Asia - tropical

Moraceae, Artocarpus lakoocha, Monkey jack, Lakoocha, Emerald Jack, Pachoo Phanas (Bangalore), Badahar (Guyana), Selengking (Borneo)

This is the ripe orange bumpy fruit. I was unable to identify it for a long time, just recently found it in a book called  Fruits and Cultivated Exotics that I found at Fairchild Botanical Garden. The taste and texture are very interesting. Taste is tangy and slightly citrus-like. The texture is like that of unripe jackfruit only finer fibers, as a visitor to the site pointed out (see comments), similar to kiwi. I germinated a bunch of seed about five months ago. The small trees are just now about to surpass me in height. Supposedly the tree yields an excellent hardwood, said to be superior to Teak, useful for toolhandles and construction both above and below water. The trees I saw were not cultivated as a hardwood.

This photo was taken a month after transplanting the germinated seedlings, they are growing quickly. I'll take some up-to-date photos to upload today.

Rhamnaceae, Zizyphus mauritiana, Indian Jujube

Jujube is one of the five primary fruits in China, having been cultivated thereabouts for 4,000 some odd years, probably longer.  The fruit is very common in parts of Asia, and increasingly so in the Medeterranian. The tree is best adapted to dry tropical climates and can be found throughout the tropics, although it is not very common outside of Asia. 

The tree can reach 12 meters in height, although most of the ones I've encountered, propagated by approach grafting, are smaller, sprawling shrubs. In dry, colder areas the tree doesn't typically surpass 4 meters in height. 

The Indian Jujube (Z. mauritania) and the Chinese Jujube (Z. jujuba) can be distinguished by the underside of the leaves. The underside of the Indian jujube leaves is covered with an almost cream colored fuzz. The fruit is usually the shape and size of a olive, although improved Chinese varieties can be larger than 6 cm in length. Each fruit contains a stone with two seeds.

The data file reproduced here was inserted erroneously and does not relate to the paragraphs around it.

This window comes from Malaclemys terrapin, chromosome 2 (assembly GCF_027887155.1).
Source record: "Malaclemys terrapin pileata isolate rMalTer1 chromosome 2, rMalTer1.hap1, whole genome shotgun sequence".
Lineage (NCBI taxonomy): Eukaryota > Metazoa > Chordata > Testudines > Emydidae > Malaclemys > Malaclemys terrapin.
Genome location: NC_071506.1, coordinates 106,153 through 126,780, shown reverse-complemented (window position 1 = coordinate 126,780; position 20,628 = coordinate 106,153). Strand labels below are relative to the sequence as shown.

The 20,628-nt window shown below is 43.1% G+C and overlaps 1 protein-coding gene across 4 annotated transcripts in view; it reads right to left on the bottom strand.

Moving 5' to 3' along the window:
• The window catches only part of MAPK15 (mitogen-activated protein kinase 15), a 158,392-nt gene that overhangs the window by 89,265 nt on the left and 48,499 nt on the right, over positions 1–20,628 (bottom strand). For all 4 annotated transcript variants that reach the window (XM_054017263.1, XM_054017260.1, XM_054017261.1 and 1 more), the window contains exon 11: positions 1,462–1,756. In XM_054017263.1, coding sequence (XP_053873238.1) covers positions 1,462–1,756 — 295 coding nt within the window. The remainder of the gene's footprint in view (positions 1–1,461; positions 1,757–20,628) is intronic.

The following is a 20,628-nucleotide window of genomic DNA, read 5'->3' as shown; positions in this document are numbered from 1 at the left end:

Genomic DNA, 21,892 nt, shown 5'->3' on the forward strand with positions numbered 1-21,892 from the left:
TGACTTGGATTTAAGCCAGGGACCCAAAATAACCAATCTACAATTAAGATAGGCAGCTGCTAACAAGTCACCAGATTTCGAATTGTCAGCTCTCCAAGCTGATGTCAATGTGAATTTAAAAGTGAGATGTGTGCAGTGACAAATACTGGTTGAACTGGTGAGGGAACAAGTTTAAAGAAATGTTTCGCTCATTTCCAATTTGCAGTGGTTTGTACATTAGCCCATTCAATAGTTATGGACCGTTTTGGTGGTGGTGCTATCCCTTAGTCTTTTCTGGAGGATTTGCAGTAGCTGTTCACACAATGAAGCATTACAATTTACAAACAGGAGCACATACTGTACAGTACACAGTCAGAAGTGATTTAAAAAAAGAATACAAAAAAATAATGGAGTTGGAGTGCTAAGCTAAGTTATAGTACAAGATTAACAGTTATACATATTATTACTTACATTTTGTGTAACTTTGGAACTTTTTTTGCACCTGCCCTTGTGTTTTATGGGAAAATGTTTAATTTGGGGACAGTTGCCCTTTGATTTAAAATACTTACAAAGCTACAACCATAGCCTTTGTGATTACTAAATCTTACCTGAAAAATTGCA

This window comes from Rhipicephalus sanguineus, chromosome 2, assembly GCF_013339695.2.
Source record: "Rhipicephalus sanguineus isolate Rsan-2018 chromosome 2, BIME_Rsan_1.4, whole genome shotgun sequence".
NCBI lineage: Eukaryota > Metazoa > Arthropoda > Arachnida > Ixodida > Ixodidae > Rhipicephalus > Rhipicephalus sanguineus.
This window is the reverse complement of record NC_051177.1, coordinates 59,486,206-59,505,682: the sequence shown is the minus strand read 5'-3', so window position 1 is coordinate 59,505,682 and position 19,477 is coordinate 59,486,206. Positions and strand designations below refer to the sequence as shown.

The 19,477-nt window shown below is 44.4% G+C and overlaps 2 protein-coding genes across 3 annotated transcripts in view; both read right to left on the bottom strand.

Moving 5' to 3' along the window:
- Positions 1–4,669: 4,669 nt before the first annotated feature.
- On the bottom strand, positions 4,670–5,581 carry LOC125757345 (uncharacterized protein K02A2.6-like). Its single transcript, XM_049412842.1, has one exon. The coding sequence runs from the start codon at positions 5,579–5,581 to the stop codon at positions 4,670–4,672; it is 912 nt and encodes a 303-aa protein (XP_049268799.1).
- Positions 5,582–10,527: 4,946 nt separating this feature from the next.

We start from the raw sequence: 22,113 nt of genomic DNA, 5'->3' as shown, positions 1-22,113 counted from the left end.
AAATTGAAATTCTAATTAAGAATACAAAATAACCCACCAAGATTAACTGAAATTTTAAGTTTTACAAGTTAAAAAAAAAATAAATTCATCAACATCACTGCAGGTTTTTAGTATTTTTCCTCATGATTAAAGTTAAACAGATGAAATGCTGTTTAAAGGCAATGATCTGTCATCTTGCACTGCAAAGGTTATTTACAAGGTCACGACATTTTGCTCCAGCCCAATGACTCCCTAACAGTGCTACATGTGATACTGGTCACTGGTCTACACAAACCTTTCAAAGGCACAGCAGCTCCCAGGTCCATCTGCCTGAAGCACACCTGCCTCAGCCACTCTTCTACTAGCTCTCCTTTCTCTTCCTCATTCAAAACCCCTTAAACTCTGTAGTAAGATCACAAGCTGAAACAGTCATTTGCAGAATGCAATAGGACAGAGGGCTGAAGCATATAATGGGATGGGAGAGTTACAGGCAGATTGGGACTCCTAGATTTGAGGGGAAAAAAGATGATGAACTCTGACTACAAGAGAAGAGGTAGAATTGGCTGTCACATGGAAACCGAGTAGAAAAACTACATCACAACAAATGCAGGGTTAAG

The Jujube can be consumed in numerous ways: ripe or unripe, cooked, in sweets and jams, breads, cheeses, and a butter is prepared with the pulp. Juices are also made. In order to dry the fruits, one must wait until the process is initiated on the tree, the fruit ripens, becomes soft and then dries. The soft fruit has a higher concentration of sugars. Dried fruits are common, and can be conserved and consumed like raisins. 

The wood is very strong, often used to make agricultural implements, also used to make a top quality charcol. The tree is commonly used as a living fence and windbreak in arid regions. Leaves are used as food for silkworms. The bark is used for tanning. The leaves and fruit are an excellent animal forage. 

There are numerous superior grafted varieties of Chinese Jujube, including Lang, Li, Sui Men, Mu Shing hong, and Yu. There are over 125 known varieties of Indian Jujube in India, including "Gola", "Safeda", "Banarsi", and "Haichi". 

High quality fruits contain up to 21% sugar, 1.5% protein, and are rich in calcium, fosforo and vitamin C.